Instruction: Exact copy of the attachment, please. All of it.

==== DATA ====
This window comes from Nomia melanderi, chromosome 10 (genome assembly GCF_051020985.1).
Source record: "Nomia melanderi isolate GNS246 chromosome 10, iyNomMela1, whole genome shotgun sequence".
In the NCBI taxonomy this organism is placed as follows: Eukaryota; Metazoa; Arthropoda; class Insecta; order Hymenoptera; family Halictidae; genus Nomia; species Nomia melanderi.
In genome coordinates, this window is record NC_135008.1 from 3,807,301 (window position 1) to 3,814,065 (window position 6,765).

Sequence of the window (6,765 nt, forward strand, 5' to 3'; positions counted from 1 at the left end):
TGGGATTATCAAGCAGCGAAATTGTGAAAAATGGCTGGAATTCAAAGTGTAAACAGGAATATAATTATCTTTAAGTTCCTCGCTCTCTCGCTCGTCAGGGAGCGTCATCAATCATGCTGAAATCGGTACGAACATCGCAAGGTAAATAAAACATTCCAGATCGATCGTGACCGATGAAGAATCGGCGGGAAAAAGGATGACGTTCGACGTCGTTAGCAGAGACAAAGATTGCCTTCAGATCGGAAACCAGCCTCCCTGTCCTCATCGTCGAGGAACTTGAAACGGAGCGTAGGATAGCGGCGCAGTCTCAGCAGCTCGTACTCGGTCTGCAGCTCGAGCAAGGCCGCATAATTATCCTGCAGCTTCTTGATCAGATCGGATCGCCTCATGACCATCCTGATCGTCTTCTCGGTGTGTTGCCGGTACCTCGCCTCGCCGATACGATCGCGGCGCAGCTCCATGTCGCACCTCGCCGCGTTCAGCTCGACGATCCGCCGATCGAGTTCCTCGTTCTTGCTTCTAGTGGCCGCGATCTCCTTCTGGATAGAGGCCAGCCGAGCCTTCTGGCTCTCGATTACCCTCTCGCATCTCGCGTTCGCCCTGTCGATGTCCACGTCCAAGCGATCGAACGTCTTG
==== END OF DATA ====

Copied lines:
This window comes from Nomia melanderi, chromosome 10 (genome assembly GCF_051020985.1).
Source record: "Nomia melanderi isolate GNS246 chromosome 10, iyNomMela1, whole genome shotgun sequence".
In the NCBI taxonomy this organism is placed as follows: Eukaryota; Metazoa; Arthropoda; class Insecta; order Hymenoptera; family Halictidae; genus Nomia; species Nomia melanderi.
In genome coordinates, this window is record NC_135008.1 from 3,807,301 (window position 1) to 3,814,065 (window position 6,765).

Sequence of the window (6,765 nt, forward strand, 5' to 3'; positions counted from 1 at the left end):
TGGGATTATCAAGCAGCGAAATTGTGAAAAATGGCTGGAATTCAAAGTGTAAACAGGAATATAATTATCTTTAAGTTCCTCGCTCTCTCGCTCGTCAGGGAGCGTCATCAATCATGCTGAAATCGGTACGAACATCGCAAGGTAAATAAAACATTCCAGATCGATCGTGACCGATGAAGAATCGGCGGGAAAAAGGATGACGTTCGACGTCGTTAGCAGAGACAAAGATTGCCTTCAGATCGGAAACCAGCCTCCCTGTCCTCATCGTCGAGGAACTTGAAACGGAGCGTAGGATAGCGGCGCAGTCTCAGCAGCTCGTACTCGGTCTGCAGCTCGAGCAAGGCCGCATAATTATCCTGCAGCTTCTTGATCAGATCGGATCGCCTCATGACCATCCTGATCGTCTTCTCGGTGTGTTGCCGGTACCTCGCCTCGCCGATACGATCGCGGCGCAGCTCCATGTCGCACCTCGCCGCGTTCAGCTCGACGATCCGCCGATCGAGTTCCTCGTTCTTGCTTCTAGTGGCCGCGATCTCCTTCTGGATAGAGGCCAGCCGAGCCTTCTGGCTCTCGATTACCCTCTCGCATCTCGCGTTCGCCCTGTCGATGTCCACGTCCAAGCGATCGAACGTCTTG